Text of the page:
After years of debate, the Shoreham-Wading River’s athletics program now has a “selective classification” policy on the books.
The district’s school board unanimously approved the new guideline at its July 9 meeting; the policy codifies how middle school students can be brought up to varsity or junior varsity sports under a specific set of guidelines.
The board vote was needed after district officials learned the athletic program needed to officially “opt in” to selective classification.
According to the policy, a student athlete who is in at least seventh grade and has exceptional ability must be recommended to join a higher level team by the varsity coach.
The student needs his or her parent’s permission and a unanimous consensus of the athletic director, middle school principal, middle school guidance counselor and one middle school core academic teacher after an academic and disciplinary review.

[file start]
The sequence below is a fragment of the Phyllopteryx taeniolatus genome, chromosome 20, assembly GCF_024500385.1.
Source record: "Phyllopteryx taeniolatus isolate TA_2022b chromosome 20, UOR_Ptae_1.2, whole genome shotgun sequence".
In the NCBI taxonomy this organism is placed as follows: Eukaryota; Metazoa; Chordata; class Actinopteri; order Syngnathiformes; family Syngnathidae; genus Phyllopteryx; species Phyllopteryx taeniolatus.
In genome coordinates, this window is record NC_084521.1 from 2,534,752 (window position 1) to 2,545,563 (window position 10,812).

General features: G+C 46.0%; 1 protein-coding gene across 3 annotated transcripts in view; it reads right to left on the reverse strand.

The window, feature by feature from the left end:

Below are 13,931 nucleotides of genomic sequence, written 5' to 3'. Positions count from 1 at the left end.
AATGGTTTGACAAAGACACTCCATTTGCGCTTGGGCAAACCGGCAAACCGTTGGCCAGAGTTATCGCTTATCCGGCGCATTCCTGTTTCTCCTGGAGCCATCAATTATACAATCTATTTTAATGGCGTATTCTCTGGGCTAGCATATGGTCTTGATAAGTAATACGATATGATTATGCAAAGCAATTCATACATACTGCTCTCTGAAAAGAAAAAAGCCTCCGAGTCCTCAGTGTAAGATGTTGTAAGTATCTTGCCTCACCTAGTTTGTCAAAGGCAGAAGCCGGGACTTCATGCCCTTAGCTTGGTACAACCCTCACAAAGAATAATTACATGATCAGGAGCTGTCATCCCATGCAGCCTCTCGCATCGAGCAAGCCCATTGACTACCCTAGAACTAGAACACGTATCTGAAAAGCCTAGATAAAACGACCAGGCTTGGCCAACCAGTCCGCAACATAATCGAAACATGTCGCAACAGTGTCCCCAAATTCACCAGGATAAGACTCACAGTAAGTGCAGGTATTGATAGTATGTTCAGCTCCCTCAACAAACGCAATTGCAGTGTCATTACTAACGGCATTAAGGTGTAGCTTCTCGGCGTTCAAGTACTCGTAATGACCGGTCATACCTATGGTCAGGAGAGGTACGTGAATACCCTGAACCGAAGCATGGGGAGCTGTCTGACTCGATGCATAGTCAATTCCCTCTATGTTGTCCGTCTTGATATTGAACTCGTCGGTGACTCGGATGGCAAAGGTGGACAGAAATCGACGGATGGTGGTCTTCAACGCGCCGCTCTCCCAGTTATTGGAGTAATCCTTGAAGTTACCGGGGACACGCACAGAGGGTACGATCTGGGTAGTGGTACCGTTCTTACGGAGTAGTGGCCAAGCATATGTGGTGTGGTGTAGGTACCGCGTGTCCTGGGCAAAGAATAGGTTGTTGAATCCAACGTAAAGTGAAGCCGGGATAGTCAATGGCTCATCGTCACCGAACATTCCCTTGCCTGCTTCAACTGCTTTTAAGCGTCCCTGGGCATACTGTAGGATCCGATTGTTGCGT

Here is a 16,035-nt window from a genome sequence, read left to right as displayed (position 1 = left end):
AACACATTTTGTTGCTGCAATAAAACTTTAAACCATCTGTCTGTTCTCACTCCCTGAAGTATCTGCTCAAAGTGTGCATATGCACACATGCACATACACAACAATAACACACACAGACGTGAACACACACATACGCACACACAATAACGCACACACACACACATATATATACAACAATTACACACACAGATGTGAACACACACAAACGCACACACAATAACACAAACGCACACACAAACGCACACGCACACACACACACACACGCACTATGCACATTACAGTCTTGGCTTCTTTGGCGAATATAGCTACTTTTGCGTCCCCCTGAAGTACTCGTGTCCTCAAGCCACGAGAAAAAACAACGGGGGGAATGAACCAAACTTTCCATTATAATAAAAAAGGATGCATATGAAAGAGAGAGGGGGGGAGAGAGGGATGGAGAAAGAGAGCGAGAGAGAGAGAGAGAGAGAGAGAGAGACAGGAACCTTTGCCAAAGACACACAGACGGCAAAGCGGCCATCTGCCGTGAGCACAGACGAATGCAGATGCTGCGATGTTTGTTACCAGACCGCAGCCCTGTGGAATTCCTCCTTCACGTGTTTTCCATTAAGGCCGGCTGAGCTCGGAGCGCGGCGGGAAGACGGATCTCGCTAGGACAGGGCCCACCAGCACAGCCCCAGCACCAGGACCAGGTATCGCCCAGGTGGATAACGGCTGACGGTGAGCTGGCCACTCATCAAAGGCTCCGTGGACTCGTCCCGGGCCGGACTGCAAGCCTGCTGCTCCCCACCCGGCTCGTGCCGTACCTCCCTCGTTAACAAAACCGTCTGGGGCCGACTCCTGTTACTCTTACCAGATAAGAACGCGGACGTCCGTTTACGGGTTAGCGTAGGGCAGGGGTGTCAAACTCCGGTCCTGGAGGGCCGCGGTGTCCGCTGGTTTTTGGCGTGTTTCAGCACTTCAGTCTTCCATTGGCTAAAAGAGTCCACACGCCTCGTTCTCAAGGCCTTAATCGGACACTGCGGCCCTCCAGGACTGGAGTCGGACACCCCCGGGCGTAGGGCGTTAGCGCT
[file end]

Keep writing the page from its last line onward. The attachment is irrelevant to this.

Finally, the athlete needs medical clearance, to pass a fitness test and be evaluated by the varsity coach before being allowed to tryout for the varsity or junior varsity team.
Selective classification is intended to allow gifted athletes who are otherwise not challenged in their own age group to join a higher level of competition.
Until the policy was approved, Shoreham-Wading River was one of the few districts in Suffolk County without an official selective classification policy, according to a previous News-Review report.
The new policy removes the Board of Education from the selection procedure, something that had caused controversy in the past.
In late February, just prior to the start of the spring sports season, athletic director Mark Passamonte outlined the new policy to the Board of Education. The board authorized Passamonte to follow the “spirit of the policy” for the spring season. The board wanted to make a few minor tweaks in the wording of the policy before officially adopting it.